Learning by doing: The example of a board game

Learning by doing: The example of a board game

Board games are a form of active learning that allows students to apply learning acquired elsewhere and thus to better anchor the knowledge acquired. It is learning by doing.

The aim is also to share ideas and open up questions that can be explored further. This type of tool can therefore be used within a teaching sequence in order to structure the knowledge acquired and to introduce new concepts that will be explored in greater depth later on.

Putting into practice the knowledge acquired through a board game.

Learning by doing: The example of a board game

Resources produced as a result of a project: Escapade

Group size : Group (10-15 persons), Classroom (20-30 persons)

Modality : Presential

Duration of the teaching method : In a session, An entire session

Special equipment : A board game with associated pieces. A presentation to explain the rules and recall knowledge

Type of knowledge developed : Knowledge, Know-how

Target Audience : Students, Professionals in training

Course Type : Tutorials (TD), Course

Preparation time :Creation of the game 1 week. No special preparation on the day.

Author and persons who made changes : Elsa Ballini

Why am I using this technique?

For my learners...

This approach allows teachers/trainers to verify the knowledge acquired in a flipped classroom by enabling the facilitation of a session that requires the use of this knowledge. The approach forces learners to use the knowledge and to confront it with other students. The approach also opens up questions that can then be addressed in subsequent sessions and thus allows for more curiosity on the part of the students about these issues.
At the end of the sessions, learners will have acquired a "common base of knowledge" which will ensure that the topic can be addressed with confidence. Learners can also develop a "tutor" role when they are more comfortable as they help their classmate learn around the game board.

For me, teacher or trainer...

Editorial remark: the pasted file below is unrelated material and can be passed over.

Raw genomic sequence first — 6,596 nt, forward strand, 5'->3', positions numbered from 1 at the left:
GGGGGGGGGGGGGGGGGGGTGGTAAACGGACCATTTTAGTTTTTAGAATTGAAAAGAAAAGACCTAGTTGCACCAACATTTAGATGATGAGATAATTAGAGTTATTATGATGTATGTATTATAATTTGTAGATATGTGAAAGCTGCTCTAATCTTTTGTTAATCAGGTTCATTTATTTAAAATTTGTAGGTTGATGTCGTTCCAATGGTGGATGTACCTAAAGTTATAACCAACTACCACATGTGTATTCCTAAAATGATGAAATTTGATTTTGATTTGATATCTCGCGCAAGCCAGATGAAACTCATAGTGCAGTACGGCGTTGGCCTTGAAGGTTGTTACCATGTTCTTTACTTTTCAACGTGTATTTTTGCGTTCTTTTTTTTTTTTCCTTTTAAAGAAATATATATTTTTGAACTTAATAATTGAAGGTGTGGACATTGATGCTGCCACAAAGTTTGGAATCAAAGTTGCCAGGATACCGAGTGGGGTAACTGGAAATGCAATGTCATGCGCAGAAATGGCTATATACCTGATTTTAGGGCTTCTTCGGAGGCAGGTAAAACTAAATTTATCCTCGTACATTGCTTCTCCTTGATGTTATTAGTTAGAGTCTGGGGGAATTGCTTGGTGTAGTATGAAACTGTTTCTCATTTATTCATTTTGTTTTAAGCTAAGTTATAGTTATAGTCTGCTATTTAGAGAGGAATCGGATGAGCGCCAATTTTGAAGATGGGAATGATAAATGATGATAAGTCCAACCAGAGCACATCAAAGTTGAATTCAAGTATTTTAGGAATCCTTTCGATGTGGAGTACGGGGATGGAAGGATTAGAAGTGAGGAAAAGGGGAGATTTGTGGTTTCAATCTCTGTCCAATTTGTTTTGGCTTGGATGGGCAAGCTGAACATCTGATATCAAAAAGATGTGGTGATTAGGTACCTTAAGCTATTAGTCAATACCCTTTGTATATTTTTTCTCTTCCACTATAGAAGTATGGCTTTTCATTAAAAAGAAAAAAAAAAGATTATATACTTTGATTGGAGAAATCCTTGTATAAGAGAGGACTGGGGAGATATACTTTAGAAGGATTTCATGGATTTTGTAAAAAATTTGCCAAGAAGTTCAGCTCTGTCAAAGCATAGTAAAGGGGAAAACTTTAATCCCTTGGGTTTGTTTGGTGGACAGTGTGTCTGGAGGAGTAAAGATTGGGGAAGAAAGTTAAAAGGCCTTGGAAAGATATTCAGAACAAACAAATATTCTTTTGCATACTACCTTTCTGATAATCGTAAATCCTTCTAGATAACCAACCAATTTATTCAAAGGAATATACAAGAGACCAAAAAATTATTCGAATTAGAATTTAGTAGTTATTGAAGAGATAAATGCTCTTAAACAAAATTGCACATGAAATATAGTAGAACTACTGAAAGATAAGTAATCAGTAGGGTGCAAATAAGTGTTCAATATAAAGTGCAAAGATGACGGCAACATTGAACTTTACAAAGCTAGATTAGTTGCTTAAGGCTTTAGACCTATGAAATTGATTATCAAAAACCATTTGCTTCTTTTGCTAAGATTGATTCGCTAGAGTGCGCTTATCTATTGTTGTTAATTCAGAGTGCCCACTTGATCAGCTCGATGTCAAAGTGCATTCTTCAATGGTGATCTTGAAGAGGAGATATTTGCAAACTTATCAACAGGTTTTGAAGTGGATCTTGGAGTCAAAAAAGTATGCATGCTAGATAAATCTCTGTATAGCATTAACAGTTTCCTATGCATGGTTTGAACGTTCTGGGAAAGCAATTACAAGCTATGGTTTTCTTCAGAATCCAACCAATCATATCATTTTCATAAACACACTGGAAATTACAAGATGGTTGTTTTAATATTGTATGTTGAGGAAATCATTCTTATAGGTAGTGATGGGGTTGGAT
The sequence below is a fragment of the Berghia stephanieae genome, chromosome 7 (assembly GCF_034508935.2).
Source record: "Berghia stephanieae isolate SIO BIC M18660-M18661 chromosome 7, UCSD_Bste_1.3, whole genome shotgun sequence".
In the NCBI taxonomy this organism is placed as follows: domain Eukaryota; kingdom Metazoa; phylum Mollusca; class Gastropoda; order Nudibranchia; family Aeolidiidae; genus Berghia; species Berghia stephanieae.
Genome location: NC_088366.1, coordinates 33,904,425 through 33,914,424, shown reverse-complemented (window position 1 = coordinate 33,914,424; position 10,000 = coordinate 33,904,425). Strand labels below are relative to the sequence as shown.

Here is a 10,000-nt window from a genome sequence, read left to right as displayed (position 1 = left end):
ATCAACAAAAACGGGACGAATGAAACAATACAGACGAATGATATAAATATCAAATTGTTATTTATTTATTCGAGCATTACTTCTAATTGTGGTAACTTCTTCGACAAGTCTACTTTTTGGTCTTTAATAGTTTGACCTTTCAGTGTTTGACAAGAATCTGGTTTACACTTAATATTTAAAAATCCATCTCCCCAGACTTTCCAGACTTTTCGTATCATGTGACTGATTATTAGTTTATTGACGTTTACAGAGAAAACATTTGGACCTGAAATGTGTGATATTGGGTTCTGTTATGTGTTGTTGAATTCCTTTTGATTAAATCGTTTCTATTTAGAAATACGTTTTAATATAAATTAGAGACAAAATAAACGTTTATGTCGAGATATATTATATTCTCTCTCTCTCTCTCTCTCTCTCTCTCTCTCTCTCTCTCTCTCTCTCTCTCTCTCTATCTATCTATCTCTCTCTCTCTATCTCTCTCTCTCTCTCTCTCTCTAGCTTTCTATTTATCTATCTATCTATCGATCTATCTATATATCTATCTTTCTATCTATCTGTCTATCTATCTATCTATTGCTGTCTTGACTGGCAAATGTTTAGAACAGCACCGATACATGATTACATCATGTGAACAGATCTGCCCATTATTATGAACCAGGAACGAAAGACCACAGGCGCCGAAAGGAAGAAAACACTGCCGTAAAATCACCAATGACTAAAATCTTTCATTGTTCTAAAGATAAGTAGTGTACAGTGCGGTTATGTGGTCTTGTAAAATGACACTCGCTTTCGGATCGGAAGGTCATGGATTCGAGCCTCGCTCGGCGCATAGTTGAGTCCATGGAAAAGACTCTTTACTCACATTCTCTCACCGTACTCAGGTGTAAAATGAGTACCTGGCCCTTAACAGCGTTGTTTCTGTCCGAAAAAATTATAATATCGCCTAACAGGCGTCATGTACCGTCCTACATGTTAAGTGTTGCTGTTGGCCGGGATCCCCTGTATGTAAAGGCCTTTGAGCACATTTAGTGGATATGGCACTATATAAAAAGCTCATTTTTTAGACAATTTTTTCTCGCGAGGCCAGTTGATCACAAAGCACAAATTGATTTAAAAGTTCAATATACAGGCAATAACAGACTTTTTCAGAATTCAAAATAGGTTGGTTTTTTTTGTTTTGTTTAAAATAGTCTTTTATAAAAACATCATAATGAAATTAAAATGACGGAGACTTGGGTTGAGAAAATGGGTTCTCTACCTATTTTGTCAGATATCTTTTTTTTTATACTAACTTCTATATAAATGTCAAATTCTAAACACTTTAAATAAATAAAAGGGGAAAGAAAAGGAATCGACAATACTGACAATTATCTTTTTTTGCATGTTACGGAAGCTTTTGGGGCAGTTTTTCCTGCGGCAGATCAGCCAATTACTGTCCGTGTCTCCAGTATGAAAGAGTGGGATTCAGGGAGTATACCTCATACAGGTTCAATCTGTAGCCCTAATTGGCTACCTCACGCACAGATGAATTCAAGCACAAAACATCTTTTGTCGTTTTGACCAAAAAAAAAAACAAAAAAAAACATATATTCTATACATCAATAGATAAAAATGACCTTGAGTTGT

This activity requires an investment by the teacher/trainer in the creation of the game. It is necessary to test it on several versions before arriving at a final version that corresponds to the needs. Once the game and the organisation of the session around the game are in place, it can be reused without taking much time.
This game is very useful following a flipped classroom to check that students have really understood the key concepts. Indeed, they may be able to repeat definitions or be convinced that they have understood, but the application of their knowledge confronts them with the fact that not everything has been well integrated. This allows a heterogeneous audience to start from the same basis. Then the game opens up new questions during the discussions and therefore introduces concepts that will be explored in greater depth in other sessions.

Framework and steps / Instructions

The framework

This type of method is interesting for structuring the knowledge acquired in the flipped classroom or for recalling key concepts and then starting a more in-depth session.

The preparation

Prepare the board game and the flow of the session. Provide a power point to explain the rules. Think of questions that will open a debate on other knowledge to be acquired.
There should be one stand/table per board and a maximum of 4 students per board.

The process

  1. Student viewing of an online course.
  2. Question and answer time. Students check in groups of 4 that they have understood some of the concepts from the online course that will be covered in the game.
  3. Explanation of the rules and a reminder of some key concepts useful for the game.
  4. First round with basic rules of the game to check what has been learned.
  5. Second/third round to suggest that the students change the rules and thus test the questions they have.
  6. Time for discussion and debate on these questions.
  7. Offer courses to explore these questions further or resources for them to address them.


This is not an exercise for evaluation.


The game may or may not be extended depending on whether a final debate is desired. It is possible to imagine a version available for independent play.

Points of vigilance

It is necessary to know the cognitive knots that we know some of the students are not able to overcome during a lecture or in the flipped classroom. The idea is to untie these knots in order to be sure not to lose students.

What if it doesn't work?

Some students do not take the game seriously or have not seen the course beforehand and will therefore hold back the group members. This is a matter of managing group problems. Usually other more advanced students act as tutors to help them acquire the knowledge.

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